Increasingly, it has become a negative to have a Hotmail or AOL account particularly if you are in the IT field or social media professions such as, PR, marketing, or corporate communications.
As stated by Harvard Business Review blogger Umair Haque, “Brands are associations. More accurately, brands are composed of social meanings – you know the score, open roads, cute girls, sultry summer days – which signify stuff to us.”
Another goal of branding a product or service is to shape the consumer's expected value. Making changes in an organization's product or service such as functionality and user interface, rather than looking at the whole underlying problem, doesn’t turn a product around in the eyes of the user.
Hotmail has taken good steps to introduce new functionality, and this will help to slow the attrition rate of its current user base, possibly interest non active users to come back, and maybe even attract new ones. Are its functionality updates enough to attract people currently using a competitor email service?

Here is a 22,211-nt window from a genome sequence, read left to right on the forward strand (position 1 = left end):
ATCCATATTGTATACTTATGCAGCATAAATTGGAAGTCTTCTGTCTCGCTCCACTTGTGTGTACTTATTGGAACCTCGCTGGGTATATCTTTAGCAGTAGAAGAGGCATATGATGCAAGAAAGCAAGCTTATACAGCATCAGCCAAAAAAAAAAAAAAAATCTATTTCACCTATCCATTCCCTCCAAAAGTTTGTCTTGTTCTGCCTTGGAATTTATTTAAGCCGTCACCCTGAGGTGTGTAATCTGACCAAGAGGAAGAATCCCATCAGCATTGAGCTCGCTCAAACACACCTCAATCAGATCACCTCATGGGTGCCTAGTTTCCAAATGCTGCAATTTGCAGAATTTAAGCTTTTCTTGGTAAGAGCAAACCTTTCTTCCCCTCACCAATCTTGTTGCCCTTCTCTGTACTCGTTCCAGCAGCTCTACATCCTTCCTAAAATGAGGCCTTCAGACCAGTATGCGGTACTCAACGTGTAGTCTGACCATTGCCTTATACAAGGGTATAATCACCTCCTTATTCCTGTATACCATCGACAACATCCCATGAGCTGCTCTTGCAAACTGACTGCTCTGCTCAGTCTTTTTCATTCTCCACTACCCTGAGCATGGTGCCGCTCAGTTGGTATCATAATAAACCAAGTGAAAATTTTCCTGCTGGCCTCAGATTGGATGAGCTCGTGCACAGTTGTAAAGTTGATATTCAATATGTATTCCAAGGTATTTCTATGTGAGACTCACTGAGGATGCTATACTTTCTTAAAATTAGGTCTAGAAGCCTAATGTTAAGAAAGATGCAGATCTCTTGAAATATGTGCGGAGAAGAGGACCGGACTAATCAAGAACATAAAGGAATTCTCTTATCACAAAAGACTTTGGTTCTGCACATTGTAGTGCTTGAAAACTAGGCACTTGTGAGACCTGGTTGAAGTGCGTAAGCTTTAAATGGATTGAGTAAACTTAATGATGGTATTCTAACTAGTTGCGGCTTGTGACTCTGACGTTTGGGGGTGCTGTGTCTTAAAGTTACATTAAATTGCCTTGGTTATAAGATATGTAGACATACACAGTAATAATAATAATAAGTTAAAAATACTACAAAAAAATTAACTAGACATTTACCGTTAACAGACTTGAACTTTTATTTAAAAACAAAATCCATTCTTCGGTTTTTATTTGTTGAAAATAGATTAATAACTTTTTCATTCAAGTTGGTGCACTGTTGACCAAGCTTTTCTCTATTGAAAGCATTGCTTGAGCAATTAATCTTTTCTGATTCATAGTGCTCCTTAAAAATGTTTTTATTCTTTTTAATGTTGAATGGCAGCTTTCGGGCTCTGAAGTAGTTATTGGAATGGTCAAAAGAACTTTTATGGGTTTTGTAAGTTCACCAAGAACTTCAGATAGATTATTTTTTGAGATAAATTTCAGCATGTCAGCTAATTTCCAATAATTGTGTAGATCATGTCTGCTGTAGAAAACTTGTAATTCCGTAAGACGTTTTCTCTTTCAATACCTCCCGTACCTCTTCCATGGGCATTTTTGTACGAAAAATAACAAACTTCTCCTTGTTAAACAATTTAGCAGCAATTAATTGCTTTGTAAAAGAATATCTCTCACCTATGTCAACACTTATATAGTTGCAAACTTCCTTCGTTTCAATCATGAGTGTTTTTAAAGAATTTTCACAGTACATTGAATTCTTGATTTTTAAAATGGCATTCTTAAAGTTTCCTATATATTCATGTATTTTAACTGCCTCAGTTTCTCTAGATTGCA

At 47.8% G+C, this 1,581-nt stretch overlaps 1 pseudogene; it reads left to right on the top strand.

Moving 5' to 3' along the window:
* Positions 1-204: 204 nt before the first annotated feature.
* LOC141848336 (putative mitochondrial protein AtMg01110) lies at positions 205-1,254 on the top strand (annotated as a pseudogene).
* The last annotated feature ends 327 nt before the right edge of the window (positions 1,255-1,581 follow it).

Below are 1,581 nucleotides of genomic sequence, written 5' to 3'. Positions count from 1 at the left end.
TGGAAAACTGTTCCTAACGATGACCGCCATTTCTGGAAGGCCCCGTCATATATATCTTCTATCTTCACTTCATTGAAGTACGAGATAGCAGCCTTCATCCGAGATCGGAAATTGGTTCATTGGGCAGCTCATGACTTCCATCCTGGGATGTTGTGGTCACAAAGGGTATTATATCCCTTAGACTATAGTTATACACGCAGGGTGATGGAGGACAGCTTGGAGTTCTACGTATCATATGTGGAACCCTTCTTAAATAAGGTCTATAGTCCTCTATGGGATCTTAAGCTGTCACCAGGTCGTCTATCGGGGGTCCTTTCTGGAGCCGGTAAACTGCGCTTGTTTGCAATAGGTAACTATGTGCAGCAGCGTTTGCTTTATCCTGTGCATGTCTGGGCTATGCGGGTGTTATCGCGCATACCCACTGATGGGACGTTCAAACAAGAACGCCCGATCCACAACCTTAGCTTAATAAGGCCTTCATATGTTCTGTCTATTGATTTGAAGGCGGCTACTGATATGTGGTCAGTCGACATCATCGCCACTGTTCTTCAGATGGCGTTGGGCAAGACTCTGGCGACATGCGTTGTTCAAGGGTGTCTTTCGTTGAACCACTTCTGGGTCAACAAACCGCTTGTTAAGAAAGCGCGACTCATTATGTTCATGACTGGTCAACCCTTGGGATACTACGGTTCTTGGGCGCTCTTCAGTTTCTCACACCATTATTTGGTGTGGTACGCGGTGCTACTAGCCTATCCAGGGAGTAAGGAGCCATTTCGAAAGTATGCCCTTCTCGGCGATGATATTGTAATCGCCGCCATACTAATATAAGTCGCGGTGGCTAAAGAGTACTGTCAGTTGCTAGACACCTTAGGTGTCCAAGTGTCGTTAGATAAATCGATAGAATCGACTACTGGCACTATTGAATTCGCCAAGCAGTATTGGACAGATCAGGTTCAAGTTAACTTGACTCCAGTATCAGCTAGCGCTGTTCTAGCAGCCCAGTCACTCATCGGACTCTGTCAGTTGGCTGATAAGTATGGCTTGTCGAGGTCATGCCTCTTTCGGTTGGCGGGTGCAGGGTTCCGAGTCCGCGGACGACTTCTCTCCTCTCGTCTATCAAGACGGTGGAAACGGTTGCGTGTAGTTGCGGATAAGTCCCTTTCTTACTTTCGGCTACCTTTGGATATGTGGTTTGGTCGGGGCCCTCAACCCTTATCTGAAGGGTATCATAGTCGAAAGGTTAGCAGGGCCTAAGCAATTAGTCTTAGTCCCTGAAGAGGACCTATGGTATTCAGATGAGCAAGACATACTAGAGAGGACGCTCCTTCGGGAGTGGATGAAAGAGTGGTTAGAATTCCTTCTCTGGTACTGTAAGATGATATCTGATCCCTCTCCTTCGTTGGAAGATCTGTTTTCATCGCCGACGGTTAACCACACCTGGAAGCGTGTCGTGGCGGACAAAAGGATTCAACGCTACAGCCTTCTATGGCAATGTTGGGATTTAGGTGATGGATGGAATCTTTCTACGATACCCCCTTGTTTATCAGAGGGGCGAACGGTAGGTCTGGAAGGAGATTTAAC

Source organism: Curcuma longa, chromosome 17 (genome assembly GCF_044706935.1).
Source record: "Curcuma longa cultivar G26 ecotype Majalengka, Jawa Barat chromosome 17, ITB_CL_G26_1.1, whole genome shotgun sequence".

One of Hotmail’s ongoing problems has to do with its legacy image. For the past several years the idea of having a Hotmail account has (almost) been equivalent to admitting that you listen to Howard Stern — you like it, but don’t want anyone to know you use it. For Hotmail to become successful in its attempt to maintain its current user base and attract new ones they should rebrand their service.